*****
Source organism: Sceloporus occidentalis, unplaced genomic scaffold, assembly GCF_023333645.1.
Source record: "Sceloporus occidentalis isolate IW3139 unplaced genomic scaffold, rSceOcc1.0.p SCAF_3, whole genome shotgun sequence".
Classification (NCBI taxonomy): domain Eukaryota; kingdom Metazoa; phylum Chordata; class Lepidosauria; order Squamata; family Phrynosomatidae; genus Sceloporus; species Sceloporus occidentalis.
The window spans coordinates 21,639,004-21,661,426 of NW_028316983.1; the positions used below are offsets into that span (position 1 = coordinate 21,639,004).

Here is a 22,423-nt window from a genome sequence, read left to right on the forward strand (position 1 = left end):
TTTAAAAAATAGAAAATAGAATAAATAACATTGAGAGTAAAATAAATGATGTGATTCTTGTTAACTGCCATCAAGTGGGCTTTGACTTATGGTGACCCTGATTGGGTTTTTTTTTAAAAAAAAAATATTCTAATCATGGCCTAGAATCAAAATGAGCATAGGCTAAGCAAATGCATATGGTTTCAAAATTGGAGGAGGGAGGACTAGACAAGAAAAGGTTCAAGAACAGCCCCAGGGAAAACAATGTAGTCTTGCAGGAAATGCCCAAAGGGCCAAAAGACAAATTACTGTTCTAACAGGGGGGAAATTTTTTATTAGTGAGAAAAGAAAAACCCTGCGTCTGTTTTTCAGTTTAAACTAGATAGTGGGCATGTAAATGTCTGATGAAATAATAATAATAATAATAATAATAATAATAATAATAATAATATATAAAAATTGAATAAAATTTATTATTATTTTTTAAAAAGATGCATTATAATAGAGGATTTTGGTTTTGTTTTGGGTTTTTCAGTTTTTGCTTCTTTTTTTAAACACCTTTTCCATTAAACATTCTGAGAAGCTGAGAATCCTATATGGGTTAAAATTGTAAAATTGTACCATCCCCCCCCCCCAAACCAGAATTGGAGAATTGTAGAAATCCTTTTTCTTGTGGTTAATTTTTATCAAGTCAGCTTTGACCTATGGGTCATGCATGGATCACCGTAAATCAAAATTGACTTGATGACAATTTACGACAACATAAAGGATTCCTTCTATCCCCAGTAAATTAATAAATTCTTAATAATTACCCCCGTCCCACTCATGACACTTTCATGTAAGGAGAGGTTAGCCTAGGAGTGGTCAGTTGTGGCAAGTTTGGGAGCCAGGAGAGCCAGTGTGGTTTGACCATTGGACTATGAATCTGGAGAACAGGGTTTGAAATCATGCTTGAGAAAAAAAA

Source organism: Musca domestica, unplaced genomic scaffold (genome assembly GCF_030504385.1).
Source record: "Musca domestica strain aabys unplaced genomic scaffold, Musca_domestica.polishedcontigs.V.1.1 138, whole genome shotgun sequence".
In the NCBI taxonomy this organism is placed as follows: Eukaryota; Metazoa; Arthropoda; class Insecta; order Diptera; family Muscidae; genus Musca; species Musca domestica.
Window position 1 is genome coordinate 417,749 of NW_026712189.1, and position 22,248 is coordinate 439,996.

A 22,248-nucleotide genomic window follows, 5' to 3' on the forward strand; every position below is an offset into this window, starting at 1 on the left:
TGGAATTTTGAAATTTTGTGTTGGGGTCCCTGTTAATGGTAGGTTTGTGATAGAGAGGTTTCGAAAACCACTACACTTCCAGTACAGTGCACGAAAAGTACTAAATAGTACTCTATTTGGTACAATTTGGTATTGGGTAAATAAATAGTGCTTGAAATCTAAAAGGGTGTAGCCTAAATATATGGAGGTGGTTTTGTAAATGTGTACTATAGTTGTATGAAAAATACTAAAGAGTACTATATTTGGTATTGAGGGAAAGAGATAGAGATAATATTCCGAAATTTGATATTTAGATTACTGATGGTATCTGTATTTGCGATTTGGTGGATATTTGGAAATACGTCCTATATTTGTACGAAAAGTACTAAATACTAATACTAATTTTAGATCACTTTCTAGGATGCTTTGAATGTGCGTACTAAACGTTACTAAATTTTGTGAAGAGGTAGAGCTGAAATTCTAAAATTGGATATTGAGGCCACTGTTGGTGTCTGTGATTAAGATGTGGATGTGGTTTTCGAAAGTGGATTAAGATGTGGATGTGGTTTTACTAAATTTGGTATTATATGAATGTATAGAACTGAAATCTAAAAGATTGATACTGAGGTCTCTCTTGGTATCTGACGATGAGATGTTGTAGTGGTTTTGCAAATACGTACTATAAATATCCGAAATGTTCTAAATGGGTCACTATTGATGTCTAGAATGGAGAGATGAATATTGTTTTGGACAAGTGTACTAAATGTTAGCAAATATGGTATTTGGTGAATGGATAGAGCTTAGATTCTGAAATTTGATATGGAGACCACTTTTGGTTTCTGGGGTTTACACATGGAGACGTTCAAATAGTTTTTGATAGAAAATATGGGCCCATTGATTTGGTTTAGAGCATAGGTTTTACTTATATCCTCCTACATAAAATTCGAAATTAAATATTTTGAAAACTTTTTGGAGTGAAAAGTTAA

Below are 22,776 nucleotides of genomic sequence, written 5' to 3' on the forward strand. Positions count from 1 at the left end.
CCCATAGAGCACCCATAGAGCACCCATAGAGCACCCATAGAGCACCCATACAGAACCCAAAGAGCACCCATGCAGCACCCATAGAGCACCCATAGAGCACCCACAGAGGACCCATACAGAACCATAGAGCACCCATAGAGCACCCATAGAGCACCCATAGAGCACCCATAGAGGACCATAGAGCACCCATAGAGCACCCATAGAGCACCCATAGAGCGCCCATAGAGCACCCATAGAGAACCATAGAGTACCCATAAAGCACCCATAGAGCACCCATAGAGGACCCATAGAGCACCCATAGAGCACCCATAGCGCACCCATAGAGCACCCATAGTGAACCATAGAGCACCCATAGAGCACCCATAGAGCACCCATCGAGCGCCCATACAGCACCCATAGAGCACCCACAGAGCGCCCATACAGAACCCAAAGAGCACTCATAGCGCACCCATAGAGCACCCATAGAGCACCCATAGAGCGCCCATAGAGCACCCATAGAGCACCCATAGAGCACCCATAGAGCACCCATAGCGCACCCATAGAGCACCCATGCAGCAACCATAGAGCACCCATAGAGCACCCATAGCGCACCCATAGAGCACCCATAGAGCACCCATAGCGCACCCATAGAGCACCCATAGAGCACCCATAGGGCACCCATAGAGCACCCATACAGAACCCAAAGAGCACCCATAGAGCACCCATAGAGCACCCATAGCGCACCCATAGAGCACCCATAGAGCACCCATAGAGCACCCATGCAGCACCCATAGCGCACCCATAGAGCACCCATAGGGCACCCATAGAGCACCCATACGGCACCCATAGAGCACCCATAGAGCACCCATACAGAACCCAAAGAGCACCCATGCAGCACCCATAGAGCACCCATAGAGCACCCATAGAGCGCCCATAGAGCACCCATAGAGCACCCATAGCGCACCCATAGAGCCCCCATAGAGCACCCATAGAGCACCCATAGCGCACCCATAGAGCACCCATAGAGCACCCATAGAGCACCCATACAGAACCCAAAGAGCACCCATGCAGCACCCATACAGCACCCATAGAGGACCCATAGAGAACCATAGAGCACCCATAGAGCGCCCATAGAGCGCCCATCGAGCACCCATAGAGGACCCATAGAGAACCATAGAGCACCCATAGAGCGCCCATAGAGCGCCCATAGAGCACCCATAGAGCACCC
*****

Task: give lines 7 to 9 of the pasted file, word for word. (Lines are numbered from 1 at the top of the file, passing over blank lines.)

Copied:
Source organism: Musca domestica, unplaced genomic scaffold (genome assembly GCF_030504385.1).
Source record: "Musca domestica strain aabys unplaced genomic scaffold, Musca_domestica.polishedcontigs.V.1.1 138, whole genome shotgun sequence".
In the NCBI taxonomy this organism is placed as follows: Eukaryota; Metazoa; Arthropoda; class Insecta; order Diptera; family Muscidae; genus Musca; species Musca domestica.